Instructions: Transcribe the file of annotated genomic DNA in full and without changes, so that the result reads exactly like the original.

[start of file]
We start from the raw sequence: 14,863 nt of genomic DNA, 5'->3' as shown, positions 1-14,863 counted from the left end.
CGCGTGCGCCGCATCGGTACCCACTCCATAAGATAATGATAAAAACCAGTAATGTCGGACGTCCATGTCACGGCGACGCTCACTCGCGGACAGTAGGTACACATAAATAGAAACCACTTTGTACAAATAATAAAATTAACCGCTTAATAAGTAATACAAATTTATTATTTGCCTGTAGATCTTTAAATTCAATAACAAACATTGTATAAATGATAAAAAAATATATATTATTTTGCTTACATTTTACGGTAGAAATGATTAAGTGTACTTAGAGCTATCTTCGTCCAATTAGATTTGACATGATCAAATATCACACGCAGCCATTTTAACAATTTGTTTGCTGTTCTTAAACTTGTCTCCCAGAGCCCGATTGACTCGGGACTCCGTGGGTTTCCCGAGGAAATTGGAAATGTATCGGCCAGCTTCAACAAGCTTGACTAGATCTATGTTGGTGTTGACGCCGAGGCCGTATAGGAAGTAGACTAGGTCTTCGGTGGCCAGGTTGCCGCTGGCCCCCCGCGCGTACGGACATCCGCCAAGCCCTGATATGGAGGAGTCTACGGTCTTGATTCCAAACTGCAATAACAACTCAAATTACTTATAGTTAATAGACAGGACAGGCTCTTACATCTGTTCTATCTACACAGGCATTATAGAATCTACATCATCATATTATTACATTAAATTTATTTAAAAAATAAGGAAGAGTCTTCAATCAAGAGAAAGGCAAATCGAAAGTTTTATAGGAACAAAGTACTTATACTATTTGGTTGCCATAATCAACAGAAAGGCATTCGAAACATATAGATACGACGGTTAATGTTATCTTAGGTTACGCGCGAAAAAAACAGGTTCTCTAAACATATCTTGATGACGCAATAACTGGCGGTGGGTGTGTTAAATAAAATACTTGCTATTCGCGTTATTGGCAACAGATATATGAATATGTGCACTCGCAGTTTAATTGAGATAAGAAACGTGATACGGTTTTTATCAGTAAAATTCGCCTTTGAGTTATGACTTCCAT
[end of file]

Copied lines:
We start from the raw sequence: 14,863 nt of genomic DNA, 5'->3' as shown, positions 1-14,863 counted from the left end.
CGCGTGCGCCGCATCGGTACCCACTCCATAAGATAATGATAAAAACCAGTAATGTCGGACGTCCATGTCACGGCGACGCTCACTCGCGGACAGTAGGTACACATAAATAGAAACCACTTTGTACAAATAATAAAATTAACCGCTTAATAAGTAATACAAATTTATTATTTGCCTGTAGATCTTTAAATTCAATAACAAACATTGTATAAATGATAAAAAAATATATATTATTTTGCTTACATTTTACGGTAGAAATGATTAAGTGTACTTAGAGCTATCTTCGTCCAATTAGATTTGACATGATCAAATATCACACGCAGCCATTTTAACAATTTGTTTGCTGTTCTTAAACTTGTCTCCCAGAGCCCGATTGACTCGGGACTCCGTGGGTTTCCCGAGGAAATTGGAAATGTATCGGCCAGCTTCAACAAGCTTGACTAGATCTATGTTGGTGTTGACGCCGAGGCCGTATAGGAAGTAGACTAGGTCTTCGGTGGCCAGGTTGCCGCTGGCCCCCCGCGCGTACGGACATCCGCCAAGCCCTGATATGGAGGAGTCTACGGTCTTGATTCCAAACTGCAATAACAACTCAAATTACTTATAGTTAATAGACAGGACAGGCTCTTACATCTGTTCTATCTACACAGGCATTATAGAATCTACATCATCATATTATTACATTAAATTTATTTAAAAAATAAGGAAGAGTCTTCAATCAAGAGAAAGGCAAATCGAAAGTTTTATAGGAACAAAGTACTTATACTATTTGGTTGCCATAATCAACAGAAAGGCATTCGAAACATATAGATACGACGGTTAATGTTATCTTAGGTTACGCGCGAAAAAAACAGGTTCTCTAAACATATCTTGATGACGCAATAACTGGCGGTGGGTGTGTTAAATAAAATACTTGCTATTCGCGTTATTGGCAACAGATATATGAATATGTGCACTCGCAGTTTAATTGAGATAAGAAACGTGATACGGTTTTTATCAGTAAAATTCGCCTTTGAGTTATGACTTCCAT